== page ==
Islam’s Ramadan begins next week

By Jermaine Pigee

DeKALB | Starting next week, NIU Muslim students will take part in the holiest month of the Islamic year: Ramadan.

Fast from sunrise to sunset

One of the ways Muslims recognize Ramadan is by fasting.

“We have to fast from food, drink, including water, smoking and relations with one’s spouse,” said Kareem Kandil, president of the Muslim Student Association.

Muslims practice the fasting tradition as a lesson.

“You can feel the hunger poor people feel,” said junior clinical lab science major Talia Yousuf. “It teaches you not to waste your food.”

Ramadan is the ninth month of the Islamic Lunar calendar and the holiest of the four holy months. Muslims believe God began revealing the Qur’an to the Prophet Muhammad during Ramadan. This is how Ramadan began.

“We can’t eat anything from sunrise to sunset, not even smoke or chew gum,” Yousuf said. “From sunset to sunrise, we can eat whatever we want.”

Even though fasting is required for all Muslims, people not able to fast do not have to do so.

“The first condition to fast is that the believer must be healthy, an adult and of sound mind and judgment,” said Muslim student advisor Atique Ahmed. “Sick persons, traveling persons and persons nursing babies are not required to fast until he or she returns to normal life.”

End of Ramadan celebrations

When the first crescent of the next new moon has been sighted by a reliable source, the month of Ramadan is declared over. The end of Ramadan is marked by a three-day period known as Eid ul-Fitr.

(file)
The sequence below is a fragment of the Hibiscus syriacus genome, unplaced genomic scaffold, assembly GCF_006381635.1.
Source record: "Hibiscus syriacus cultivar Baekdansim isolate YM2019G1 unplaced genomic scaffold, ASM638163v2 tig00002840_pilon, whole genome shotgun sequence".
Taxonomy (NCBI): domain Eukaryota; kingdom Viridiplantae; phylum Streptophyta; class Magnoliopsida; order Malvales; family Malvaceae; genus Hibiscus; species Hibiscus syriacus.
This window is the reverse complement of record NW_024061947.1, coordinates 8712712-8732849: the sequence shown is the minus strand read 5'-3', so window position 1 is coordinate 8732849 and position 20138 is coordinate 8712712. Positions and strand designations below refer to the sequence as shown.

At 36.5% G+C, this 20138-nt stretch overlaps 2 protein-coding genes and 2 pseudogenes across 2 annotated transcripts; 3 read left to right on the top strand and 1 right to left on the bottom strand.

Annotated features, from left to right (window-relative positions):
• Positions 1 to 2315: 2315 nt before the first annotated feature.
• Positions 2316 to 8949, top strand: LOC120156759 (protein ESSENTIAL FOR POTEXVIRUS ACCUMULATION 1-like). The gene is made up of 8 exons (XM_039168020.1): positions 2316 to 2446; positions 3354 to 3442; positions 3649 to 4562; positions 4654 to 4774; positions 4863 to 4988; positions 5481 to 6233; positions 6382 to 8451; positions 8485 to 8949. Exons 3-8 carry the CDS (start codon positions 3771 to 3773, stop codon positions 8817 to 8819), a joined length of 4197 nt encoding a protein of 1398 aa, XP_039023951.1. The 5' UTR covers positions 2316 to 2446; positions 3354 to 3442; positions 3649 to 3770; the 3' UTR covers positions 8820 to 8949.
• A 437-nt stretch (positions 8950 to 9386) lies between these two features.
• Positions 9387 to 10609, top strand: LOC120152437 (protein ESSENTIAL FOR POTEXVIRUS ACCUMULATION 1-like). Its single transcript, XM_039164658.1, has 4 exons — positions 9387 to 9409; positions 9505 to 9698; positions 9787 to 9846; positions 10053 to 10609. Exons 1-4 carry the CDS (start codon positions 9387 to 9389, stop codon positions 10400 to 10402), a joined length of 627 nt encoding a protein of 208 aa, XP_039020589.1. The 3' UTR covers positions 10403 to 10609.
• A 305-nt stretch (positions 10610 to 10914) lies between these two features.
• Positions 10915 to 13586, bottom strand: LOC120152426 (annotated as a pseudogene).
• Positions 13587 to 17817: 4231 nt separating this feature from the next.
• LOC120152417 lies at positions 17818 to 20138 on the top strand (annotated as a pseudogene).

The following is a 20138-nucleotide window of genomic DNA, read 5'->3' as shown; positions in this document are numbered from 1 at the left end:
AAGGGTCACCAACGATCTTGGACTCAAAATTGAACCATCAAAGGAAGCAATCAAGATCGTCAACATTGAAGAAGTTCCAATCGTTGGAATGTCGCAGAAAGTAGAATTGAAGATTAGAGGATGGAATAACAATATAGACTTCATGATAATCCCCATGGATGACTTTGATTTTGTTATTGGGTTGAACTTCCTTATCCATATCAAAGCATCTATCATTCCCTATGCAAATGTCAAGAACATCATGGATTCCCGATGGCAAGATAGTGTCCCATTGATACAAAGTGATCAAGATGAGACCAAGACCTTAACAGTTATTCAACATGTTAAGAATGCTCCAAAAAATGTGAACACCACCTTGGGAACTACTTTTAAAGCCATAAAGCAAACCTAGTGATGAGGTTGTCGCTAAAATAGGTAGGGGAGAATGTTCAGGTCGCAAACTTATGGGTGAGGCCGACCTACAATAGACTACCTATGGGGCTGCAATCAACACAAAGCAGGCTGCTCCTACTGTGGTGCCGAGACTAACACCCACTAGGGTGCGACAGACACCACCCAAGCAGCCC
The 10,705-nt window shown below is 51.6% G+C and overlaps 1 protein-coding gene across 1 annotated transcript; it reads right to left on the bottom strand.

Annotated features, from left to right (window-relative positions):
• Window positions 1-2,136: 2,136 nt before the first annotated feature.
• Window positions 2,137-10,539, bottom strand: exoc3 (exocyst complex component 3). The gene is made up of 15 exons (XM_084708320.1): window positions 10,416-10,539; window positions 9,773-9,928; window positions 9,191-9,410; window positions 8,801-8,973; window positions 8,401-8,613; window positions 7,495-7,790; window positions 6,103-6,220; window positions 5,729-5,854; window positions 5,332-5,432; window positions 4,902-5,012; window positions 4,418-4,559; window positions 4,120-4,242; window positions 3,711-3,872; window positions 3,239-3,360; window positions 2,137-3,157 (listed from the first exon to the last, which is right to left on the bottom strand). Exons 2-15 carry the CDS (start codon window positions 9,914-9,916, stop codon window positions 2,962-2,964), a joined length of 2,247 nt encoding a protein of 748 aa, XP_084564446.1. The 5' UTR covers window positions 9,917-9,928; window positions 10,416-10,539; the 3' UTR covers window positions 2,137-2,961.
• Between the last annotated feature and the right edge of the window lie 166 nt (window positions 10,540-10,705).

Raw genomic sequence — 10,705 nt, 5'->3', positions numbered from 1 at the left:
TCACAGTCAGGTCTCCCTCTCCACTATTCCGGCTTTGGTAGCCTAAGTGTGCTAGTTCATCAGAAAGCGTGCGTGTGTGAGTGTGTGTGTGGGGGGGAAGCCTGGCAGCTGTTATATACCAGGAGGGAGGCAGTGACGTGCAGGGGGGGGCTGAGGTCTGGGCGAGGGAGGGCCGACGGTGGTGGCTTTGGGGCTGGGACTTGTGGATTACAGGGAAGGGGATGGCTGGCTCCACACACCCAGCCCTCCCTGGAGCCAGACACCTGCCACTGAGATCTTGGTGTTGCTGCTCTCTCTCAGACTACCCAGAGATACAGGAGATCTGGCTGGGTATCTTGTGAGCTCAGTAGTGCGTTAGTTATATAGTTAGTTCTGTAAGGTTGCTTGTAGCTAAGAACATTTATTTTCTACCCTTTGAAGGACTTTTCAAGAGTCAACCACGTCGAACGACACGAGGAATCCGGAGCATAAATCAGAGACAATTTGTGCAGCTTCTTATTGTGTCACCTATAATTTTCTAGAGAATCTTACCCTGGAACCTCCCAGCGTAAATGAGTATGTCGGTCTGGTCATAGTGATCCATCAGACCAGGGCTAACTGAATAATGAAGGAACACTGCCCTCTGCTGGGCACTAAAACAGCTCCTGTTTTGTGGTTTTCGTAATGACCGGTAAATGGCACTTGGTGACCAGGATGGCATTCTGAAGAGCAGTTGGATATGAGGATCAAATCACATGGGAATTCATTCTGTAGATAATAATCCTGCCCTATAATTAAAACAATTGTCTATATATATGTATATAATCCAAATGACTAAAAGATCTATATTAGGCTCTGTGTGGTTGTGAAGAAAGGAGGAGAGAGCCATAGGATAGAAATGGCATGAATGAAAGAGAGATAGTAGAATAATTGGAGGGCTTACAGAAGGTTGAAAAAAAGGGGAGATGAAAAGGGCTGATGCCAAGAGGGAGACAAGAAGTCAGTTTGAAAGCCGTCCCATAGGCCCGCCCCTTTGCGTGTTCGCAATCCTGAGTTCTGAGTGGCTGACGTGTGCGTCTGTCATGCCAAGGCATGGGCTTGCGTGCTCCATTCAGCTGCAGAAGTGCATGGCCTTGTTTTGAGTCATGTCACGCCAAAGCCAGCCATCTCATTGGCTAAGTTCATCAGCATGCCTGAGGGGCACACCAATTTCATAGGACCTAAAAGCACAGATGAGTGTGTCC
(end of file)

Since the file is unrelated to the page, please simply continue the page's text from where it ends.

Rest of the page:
“Eid ul-Fitr is how we celebrate,” Yousuf said. “We wear new clothes and we eat. People get gifts for each other and we visit family and friends.”

For fasting NIU students, the month of Ramadan does not change their everyday routine.

“Life is normal as usual,” Ahmed said. “Classes, work, tests, everything is usual for fasting persons.”

The Muslim Student Association will hold events around campus to celebrate Ramadan.

“We are going to have a fast-a-thon,” Yousuf said. “We invite non-Muslims to fast.”

As part of the fast-a-thon, the MSA will be able to collect donations. The money collected will go to a local charity. The MSA plans to set up outreach tables — or Dahwah tables — to help students learn about the holy month.

For more information about Ramadan activities going on at NIU, contact Kareem Kandil at (815) 742-9885 or visit the Muslim Student Association at 721 Normal Road.

Jermaine Pigee is a diversity beat reporter for the Northern Star.